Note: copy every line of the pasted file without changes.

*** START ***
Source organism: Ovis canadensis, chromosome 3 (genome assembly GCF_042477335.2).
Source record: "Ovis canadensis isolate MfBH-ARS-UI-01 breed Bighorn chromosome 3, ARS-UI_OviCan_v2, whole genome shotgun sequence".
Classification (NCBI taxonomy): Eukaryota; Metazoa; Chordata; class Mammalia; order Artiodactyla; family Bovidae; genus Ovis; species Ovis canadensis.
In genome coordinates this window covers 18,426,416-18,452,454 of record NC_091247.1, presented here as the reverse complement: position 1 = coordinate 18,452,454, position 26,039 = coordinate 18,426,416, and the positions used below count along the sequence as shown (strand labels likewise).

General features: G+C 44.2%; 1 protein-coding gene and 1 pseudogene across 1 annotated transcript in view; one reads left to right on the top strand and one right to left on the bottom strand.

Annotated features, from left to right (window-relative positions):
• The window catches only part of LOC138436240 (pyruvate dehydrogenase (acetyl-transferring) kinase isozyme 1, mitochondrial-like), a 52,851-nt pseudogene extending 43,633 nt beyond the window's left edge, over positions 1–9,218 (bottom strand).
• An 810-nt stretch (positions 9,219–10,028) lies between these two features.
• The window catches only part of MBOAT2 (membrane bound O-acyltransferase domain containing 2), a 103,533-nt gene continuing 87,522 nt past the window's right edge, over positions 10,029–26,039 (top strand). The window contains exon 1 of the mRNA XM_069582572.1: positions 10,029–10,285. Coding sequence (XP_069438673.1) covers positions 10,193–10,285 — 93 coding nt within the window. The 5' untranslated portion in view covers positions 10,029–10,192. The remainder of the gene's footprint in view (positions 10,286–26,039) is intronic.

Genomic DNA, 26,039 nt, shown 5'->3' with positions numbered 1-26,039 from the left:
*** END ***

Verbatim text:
Source organism: Ovis canadensis, chromosome 3 (genome assembly GCF_042477335.2).
Source record: "Ovis canadensis isolate MfBH-ARS-UI-01 breed Bighorn chromosome 3, ARS-UI_OviCan_v2, whole genome shotgun sequence".
Classification (NCBI taxonomy): Eukaryota; Metazoa; Chordata; class Mammalia; order Artiodactyla; family Bovidae; genus Ovis; species Ovis canadensis.
In genome coordinates this window covers 18,426,416-18,452,454 of record NC_091247.1, presented here as the reverse complement: position 1 = coordinate 18,452,454, position 26,039 = coordinate 18,426,416, and the positions used below count along the sequence as shown (strand labels likewise).

General features: G+C 44.2%; 1 protein-coding gene and 1 pseudogene across 1 annotated transcript in view; one reads left to right on the top strand and one right to left on the bottom strand.

Annotated features, from left to right (window-relative positions):
• The window catches only part of LOC138436240 (pyruvate dehydrogenase (acetyl-transferring) kinase isozyme 1, mitochondrial-like), a 52,851-nt pseudogene extending 43,633 nt beyond the window's left edge, over positions 1–9,218 (bottom strand).
• An 810-nt stretch (positions 9,219–10,028) lies between these two features.
• The window catches only part of MBOAT2 (membrane bound O-acyltransferase domain containing 2), a 103,533-nt gene continuing 87,522 nt past the window's right edge, over positions 10,029–26,039 (top strand). The window contains exon 1 of the mRNA XM_069582572.1: positions 10,029–10,285. Coding sequence (XP_069438673.1) covers positions 10,193–10,285 — 93 coding nt within the window. The 5' untranslated portion in view covers positions 10,029–10,192. The remainder of the gene's footprint in view (positions 10,286–26,039) is intronic.

Genomic DNA, 26,039 nt, shown 5'->3' with positions numbered 1-26,039 from the left: